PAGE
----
Inspiration is for amateurs

Inspiration is for amateurs

The thing that’s got me through the ups and downs, the fear, the uncertainty, the confusion, the anger, the frustration and the sheer bizarreness of 2020 is the daily routine I established for myself in early January.

I spent the last chunk of 2019 hopping from tour to tour to tour, winding down a long running music project, wondering what to do next, and how. I played 35 gigs around the UK, France and Germany between September and Christmas. There were ups and downs; some great shows, some awful ones and, as always, a hell of a lot of travelling time to ponder life, the world and my place in it.

I realised that, above anything, I was craving structure, routine, something I could be in control of. Time to develop ideas, time to reflect, time to get fitter, healthier and happier. I’ve always been a bit of a productivity nerd, reading all the major works on the topic throughout my years of freelancing, trying to learn how to run a small business and, in more recent years, how to be a better, nicer boss to my one employee (me!), with varying results.

For me “productivity” isn’t about being the most efficient machine possible, squeezing every last drop of usefulness out of yourself in an effort to “kill it” or “smash it”. If, like me, you’re someone with a lot of ideas and a burning desire to make or do things, getting organised is essential – however you do it.

Over the years I’ve tried different ways of trying to be able to make steady progress with long term goals while having manageable and enjoyable daily and weekly plans that incorporate exercise, reflection and introspection, deep work on the things I care about and healthy food that gives me the energy I need to have the most pleasant day possible. This is the ideal and, while I’ve occasionally managed it, I’ve often felt like the classic duck on the pond analogy – giving off the impression everything is calm and under control, all the while paddling wildly just beneath the surface.

I love the fresh start of a New Year, so in early January I set up some new daily routines for myself, started The Artist’s Way for the third time (and actually completed it, woop!), got serious about being consistent with exercise and meditation, and almost immediately started feeling fresher, clearer headed and more galvanised than ever to make my best work possible. On bad days, I trundled through the hours, tried my best and then moved on. On days when it all seemed utterly pointless, I tried to do a little exercise anyway, knowing that every deposit of good faith I put into myself would do *something* positive, whether I felt it immediately or not.

So, what’s my secret? Planning, showing up, trying my best, tracking my progress and then showing up again tomorrow. That’s it.

There’s something about drawing a tick on a piece of paper that just makes me happy. I get a jolt of satisfaction that makes me want to keep going so I can do it again. Where the dopamine hits we get from seeing notification alerts on our phones can actually make us feel worse, there’s something wholesome about crossing off a task in my bullet journal. Knowing that I’m one step closer to reaching a goal is part of it, but I think the knowledge that I’m living an intentional life full of useful things is also a big driver.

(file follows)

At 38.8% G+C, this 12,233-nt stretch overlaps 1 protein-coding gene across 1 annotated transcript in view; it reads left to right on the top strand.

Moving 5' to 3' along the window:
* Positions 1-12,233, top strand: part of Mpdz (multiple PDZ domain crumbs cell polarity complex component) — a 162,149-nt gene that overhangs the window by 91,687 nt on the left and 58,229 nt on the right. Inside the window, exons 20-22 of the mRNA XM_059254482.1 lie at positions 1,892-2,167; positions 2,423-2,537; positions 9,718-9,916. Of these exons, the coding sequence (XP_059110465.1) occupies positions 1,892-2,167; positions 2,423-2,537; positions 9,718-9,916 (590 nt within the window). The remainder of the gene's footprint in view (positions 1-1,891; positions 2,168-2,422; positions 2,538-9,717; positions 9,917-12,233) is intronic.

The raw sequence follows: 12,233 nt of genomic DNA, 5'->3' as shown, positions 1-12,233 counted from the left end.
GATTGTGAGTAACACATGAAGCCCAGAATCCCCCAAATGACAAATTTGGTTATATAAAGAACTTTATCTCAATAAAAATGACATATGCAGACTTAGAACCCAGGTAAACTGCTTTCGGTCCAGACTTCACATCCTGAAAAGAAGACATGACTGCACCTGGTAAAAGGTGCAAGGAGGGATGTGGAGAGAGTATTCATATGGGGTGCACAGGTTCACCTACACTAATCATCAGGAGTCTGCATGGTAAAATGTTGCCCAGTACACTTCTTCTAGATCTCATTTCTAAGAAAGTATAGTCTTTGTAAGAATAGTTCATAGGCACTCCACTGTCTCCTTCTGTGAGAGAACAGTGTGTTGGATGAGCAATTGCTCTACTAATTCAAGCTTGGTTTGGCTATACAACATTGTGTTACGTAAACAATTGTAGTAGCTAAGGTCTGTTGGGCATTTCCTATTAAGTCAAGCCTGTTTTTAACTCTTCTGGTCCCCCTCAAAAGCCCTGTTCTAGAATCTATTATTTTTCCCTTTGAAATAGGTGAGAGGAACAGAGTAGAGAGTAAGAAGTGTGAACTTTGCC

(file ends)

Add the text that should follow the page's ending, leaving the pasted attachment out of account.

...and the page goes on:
I’ve been keeping a bullet journal for a few years, and would highly recommend it (I use it alongside Trello for longer term goals and moving tasks around easily, Evernote for storing information, Bear for writing without distractions and Google Calendar for scheduling things), but how I do things isn’t perfect, or fixed, and I’m always interested in tweaking and improving.

Last week I happened across this video by Thomas Frank about habit tracking. At the start of the year, I had added columns in my bullet journal for tracking exercise, meditation, drinking enough water, taking my vitamins, stuff like that, all of which really helped me be continue to be consistent with all the ingredients of that happy, healthy life I was aiming for.

(Quick side note, I have a deal with Skillshare where I can offer you two free months of classes, and Thomas Frank has a course on building habits that last that I’m eying up at the moment! Click here to get started.)

The key difference between my old system and this new one is the accountability aspect. If I didn’t manage to meditate three times a week in June, I just shrugged and thought, “I have to try harder to do that next week”. This month, every time I don’t manage to achieve one of my small goals, I have to write down why that happened.

One of my July goals is to get to bed by 10pm (so I can read for longer!) and another is to get up at 7.30am to exercise. The latter I can usually manage, the former I find really hard. So far this month I only have three + signs in my “go to bed by 10pm” row, and by the middle of the month when I make the next tracker page to take me to the end of July, I might choose to revise that goal, if it’s clearly not working, or have a think about how to achieve it, if it’s something I still really care about trying to achieve. I like this. Instead of feeling like I’m failing at a simple thing I think will improve my life, I can look at whether it’s actually achievable given everything else I’m doing, and adjust it for the next batch of 15 days if necessary.